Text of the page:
Below is a letter sent by U.S. Senator Marco Rubio (R-FL) to Tom Donohue, President of the U.S. Chamber of Commerce, on his upcoming trip to Cuba:
Dear Mr. Donohue:
I understand that the U.S. Chamber of Commerce will be leading a business delegation to Cuba next week. As you know, I have a strong interest in the freedom and well-being of the Cuban people. And because I have great respect for much of the U.S. Chamber’s work, I want to share my perspective about why I believe the Chamber’s trip is misguided and fraught with peril of becoming a propaganda coup for the Castro regime – to the detriment of America’s strategic interest in protecting human rights around the world, as well as the Cuban people.
As you attempt “to develop a better understanding of the country’s economic environment and the state of its private sector,” keep in mind that whatever new opportunities the regime claims to have made available to some Cubans, those opportunities are systematically denied to those who criticize and oppose the regime. Also consider the reality that no supposed economic change can be real or lasting since it can be unilaterally taken away at the regime’s discretion – without any independent judicial system to appeal to, and no way to seek meaningful policy changes through the political process, since free and fair elections are nonexistent in Cuba.
The irony should not be lost on the U.S. Chamber that an independently operated Cuban chamber of commerce – modeled after America’s, free to criticize the government, and free to advocate against state control of the economy – is simply not allowed by the Castro regime.
In essence, the Cuban regime’s claims of economic change actually represent the antithesis of “free enterprise” that the U.S. Chamber promotes.
Since your last visit to Cuba 15 years ago, some things have changed, though much has remained the same. For example:
Fidel Castro no longer runs the regime’s day-to-day dictatorial duties, because his brother does. Meanwhile, a pro-democracy leader named Oswaldo Payá, who in 1999 was just starting to gain momentum for his pro-democracy Varela Project, is now dead – the victim of a mysterious car accident that many, including me, have good reason to believe was orchestrated and covered up by the regime.
On a positive note, there is less fear now among the Cuban people who have increasingly spoken out against the regime’s abuses and in favor of their democratic aspirations. However, this has resulted in the regime stepping up its repression, with exponentially more documented cases of unjust incarcerations, physical abuse, intimidation, murders and other forms of repression. Under Raul Castro, political arrests have at least tripled, reaching nearly 1,000 per month.
The Cuban regime continues to violate international norms. For example, it was recently caught smuggling illicit weapons to North Korea, marking the largest weapons shipment uncovered in violation of United Nations sanctions against the Kim regime.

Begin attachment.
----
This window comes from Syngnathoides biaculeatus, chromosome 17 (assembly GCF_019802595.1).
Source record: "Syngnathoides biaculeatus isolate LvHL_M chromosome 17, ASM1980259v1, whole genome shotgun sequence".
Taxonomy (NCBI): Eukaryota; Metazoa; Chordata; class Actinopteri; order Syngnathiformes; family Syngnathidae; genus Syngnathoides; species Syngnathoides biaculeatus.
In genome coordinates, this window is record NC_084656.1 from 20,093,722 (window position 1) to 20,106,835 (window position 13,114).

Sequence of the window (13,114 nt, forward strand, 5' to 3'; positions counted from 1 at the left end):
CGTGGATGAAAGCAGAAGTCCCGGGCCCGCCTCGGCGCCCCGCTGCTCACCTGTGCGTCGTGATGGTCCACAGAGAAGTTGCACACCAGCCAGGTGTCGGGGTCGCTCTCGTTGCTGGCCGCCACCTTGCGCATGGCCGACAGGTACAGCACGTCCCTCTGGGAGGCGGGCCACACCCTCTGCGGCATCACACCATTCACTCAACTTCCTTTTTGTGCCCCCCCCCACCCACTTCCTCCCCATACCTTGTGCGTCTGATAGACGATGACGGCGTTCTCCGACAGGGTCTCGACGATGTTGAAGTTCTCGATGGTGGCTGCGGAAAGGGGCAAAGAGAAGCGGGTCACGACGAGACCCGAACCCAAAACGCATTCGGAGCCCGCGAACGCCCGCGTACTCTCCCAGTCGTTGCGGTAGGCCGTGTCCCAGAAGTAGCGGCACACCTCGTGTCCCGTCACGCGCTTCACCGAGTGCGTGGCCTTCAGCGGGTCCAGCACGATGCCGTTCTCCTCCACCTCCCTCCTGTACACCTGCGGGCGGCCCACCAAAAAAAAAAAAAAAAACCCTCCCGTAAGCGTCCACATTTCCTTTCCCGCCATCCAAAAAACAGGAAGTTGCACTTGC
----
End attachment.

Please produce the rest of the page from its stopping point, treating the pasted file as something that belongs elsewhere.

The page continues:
Since your last visit, Raul Castro has attempted to extort the U.S. into releasing convicted Cuban regime spies by taking an American hostage, Alan Gross, who was in Cuba helping the island's Jewish community connect to the Internet.
Since your last visit, perhaps no greater transformative innovation has occurred than what we’ve seen with the Internet, which has expanded economic opportunities, along with new platforms to engage in free speech. However, this positive change that has changed most of the world has left Cuba behind. According to the most recent Freedom on the Net report by Freedom House, Cuba ranked as the world's 2nd worst violator of Internet and digital media freedom. Only Iran ranked worse.
To be clear, I have great respect for the U.S. Chamber's work promoting job creation through free enterprise, but from the day it endorsed my campaign in 2010, I've made my view clear that the U.S. Chamber is dead wrong on U.S. policy toward Cuba.
Until the Cuban people are free to choose their destiny, their fundamental freedoms are respected and Cuban prisons are empty of political prisoners, the U.S. should not make it easier for the Castro regime to enrich itself and fund its repression with American dollars. At a time when the regime unjustly holds American Alan Gross as a hostage, repression continues in the streets and political prisoners are desperately waging hunger strikes, we should not be setting up propaganda opportunities like this for the Castro regime.
But at the very least, the U.S. Chamber should use its considerable clout to draw attention to the regime’s treatment of dissidents and Alan Gross, as well as its unwillingness to change its political system to enshrine the guarantee of freedom and human rights. The Castro regime, not the U.S., is the biggest impediment that exists toward normalizing relations with Cuba.
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